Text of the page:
“Most people don’t routinely check their credit reports, assume everything is fine, and then a mark on their credit shows up when they go to buy a car or home,” Hathaway said.

The confusion often traces back to one of two common occurrences, according to Ron Sykstus, a consumer bankruptcy attorney in Birmingham, Ala.

“People usually get caught off guard either because they thought their insurance was supposed to pick something up and it didn’t, or because they paid the bill but it got miscoded and applied to the wrong account,” Sykstus said. “It’s a hassle, but track your payments and make sure they get where they are supposed to get.”

Stay in your network

One of the major ways insured patients wind up with unmanageable medical bills is through services rendered – often not known to the patient – by out-of-network providers, according to Kevin Haney, president of A.S.K. Benefit Solutions.

“You check into an in-network hospital and think you’re covered, but while you’re there, you’re treated by an out-of-network specialist such as an anesthesiologist, and then your coverage isn’t nearly as good,” Haney said. “The medical industry does a poor job of explaining this, and it’s where many people get hurt.”

According to Haney, if you were unknowingly treated by an out-of-network provider, it’s would not be unreasonable for you to contact the provider and ask them to bill you at their in-network rate.

“You can push back on lack of disclosure and negotiate,” Haney said. “They’re accepting much lower amounts for the same service with their in-network patients.”

Work it out with your provider BEFORE your bills are sent to collections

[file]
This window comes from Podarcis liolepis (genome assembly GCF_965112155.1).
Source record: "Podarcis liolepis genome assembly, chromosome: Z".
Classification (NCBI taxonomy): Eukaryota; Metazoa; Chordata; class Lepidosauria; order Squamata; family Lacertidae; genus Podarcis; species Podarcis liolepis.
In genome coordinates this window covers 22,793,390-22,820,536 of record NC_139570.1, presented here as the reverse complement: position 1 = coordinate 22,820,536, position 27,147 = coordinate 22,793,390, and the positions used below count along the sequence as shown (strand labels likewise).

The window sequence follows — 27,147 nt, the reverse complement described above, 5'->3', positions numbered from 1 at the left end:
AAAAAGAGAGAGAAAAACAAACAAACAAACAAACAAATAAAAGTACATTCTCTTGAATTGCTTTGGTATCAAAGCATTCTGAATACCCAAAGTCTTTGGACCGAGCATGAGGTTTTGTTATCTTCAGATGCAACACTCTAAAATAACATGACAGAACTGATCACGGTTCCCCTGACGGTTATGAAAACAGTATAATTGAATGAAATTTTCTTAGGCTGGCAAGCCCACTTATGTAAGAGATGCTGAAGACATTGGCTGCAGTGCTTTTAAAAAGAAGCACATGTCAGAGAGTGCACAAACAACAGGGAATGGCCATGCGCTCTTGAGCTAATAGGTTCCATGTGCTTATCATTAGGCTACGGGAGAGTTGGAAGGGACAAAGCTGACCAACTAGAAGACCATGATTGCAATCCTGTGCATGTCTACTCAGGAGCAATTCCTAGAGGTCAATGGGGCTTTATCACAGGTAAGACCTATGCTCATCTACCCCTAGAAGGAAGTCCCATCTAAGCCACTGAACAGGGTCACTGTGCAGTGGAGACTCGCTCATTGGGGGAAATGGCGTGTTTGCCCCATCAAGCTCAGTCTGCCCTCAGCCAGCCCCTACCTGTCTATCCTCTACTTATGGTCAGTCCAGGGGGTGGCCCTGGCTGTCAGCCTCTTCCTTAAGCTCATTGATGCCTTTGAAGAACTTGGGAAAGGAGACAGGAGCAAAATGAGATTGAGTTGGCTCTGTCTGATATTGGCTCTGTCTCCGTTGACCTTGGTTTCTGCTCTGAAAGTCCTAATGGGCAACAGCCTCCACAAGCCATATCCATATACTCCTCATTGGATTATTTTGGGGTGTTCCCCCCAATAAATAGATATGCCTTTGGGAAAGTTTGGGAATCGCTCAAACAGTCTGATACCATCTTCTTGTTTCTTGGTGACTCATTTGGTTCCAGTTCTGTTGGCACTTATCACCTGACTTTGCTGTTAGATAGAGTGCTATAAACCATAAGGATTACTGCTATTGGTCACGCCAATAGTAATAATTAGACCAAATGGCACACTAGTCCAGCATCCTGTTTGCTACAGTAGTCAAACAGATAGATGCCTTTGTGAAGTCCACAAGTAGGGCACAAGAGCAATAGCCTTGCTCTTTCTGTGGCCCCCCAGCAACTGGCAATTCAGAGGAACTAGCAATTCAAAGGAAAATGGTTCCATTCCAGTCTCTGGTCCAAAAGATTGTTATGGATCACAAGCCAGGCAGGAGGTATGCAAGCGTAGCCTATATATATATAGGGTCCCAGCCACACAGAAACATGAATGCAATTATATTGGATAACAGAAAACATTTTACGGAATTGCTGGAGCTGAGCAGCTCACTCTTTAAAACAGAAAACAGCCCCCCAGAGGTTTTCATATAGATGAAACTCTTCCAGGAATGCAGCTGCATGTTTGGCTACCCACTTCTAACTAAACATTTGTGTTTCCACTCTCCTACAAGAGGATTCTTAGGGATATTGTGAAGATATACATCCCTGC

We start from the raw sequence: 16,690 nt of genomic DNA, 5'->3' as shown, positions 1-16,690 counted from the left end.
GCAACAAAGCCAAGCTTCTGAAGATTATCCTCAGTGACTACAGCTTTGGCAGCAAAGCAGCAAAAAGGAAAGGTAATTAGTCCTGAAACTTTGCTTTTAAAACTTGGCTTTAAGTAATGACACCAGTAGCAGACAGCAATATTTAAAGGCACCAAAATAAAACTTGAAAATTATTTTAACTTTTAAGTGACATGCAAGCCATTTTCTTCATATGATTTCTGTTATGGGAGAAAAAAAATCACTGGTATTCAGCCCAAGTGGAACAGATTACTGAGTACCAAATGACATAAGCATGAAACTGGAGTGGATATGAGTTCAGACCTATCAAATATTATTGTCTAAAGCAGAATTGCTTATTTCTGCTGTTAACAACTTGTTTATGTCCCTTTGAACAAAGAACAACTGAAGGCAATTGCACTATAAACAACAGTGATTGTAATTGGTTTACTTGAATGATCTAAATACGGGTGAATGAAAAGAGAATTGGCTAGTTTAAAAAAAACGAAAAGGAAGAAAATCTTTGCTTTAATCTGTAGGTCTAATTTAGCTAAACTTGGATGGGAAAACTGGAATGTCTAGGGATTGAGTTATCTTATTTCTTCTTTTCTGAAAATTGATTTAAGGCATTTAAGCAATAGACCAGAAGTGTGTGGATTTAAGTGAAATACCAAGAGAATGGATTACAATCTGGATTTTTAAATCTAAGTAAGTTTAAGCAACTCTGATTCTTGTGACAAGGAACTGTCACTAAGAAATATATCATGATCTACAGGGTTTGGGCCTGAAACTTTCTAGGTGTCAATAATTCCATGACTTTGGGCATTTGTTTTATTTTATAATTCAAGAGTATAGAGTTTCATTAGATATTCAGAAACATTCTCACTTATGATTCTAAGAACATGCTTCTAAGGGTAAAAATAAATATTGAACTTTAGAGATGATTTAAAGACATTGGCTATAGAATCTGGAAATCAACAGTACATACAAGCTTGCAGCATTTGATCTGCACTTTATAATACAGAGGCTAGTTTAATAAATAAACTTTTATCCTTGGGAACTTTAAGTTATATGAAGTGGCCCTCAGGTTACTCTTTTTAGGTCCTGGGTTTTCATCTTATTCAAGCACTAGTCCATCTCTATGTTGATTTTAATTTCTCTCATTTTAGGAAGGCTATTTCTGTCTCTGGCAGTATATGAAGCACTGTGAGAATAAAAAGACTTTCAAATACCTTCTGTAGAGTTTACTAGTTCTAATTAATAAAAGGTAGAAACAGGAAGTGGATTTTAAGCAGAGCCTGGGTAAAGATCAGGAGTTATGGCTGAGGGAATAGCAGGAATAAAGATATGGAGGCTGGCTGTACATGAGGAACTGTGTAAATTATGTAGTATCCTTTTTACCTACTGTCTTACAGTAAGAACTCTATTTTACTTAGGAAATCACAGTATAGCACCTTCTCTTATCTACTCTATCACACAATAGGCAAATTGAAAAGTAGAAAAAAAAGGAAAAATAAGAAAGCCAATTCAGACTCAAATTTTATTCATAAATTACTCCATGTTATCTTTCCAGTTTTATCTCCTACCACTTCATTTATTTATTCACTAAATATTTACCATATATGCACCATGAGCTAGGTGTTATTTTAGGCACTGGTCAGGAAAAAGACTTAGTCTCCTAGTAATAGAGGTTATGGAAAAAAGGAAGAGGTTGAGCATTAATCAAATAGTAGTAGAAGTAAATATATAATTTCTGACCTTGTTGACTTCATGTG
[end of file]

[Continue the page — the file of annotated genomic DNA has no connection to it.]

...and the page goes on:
Even if you’re insured and are diligent about staying in-network, medical bills can still become untenable. Whether on account of a high deductible or an even higher out-of-pocket maximum, patients both insured and uninsured encounter medical bills they simply can’t afford to pay.

If you find yourself in this situation, it’s critical to understand that most health care providers turn unpaid debt over to a collection agency, and it’s the agency that in turn reports the debt to the credit bureaus should it remain unpaid.

The key then is to be proactive about working out an arrangement with your health care provider before the debt is ever sent to a collection agency. And make no mistake – most providers are more than happy to work with you, according to Howard Dvorkin, CPA and chairman of Debt.com.

“The health care providers you owe know very well how crushing medical debt is,” he said. “They want to work with you, but they also need to get paid.”

If you receive a bill you can’t afford to pay in its entirety, you should immediately call your provider and negotiate.

“Most providers, if the bill is large, will recognize there’s a good chance you don’t have the money to pay it off all at once, and most of the time, they’ll work with you,” Dvorkin said. “But you have to be proactive about it. Don’t just hope it will go away. Call them immediately, explain your situation and ask for a payment plan.”

If the bill you’re struggling with is from a hospital, you may also have the option to apply for financial aid, according to Thomas Nitzsche, a financial educator with Clearpoint Credit Counseling Solutions, a personal finance counseling firm.

“Most hospitals are required to offer financial aid,” Nitzsche said. “They’ll look at your financials to determine your need, and even if you’re denied, just the act of applying usually extends the window within which you have to pay that bill.”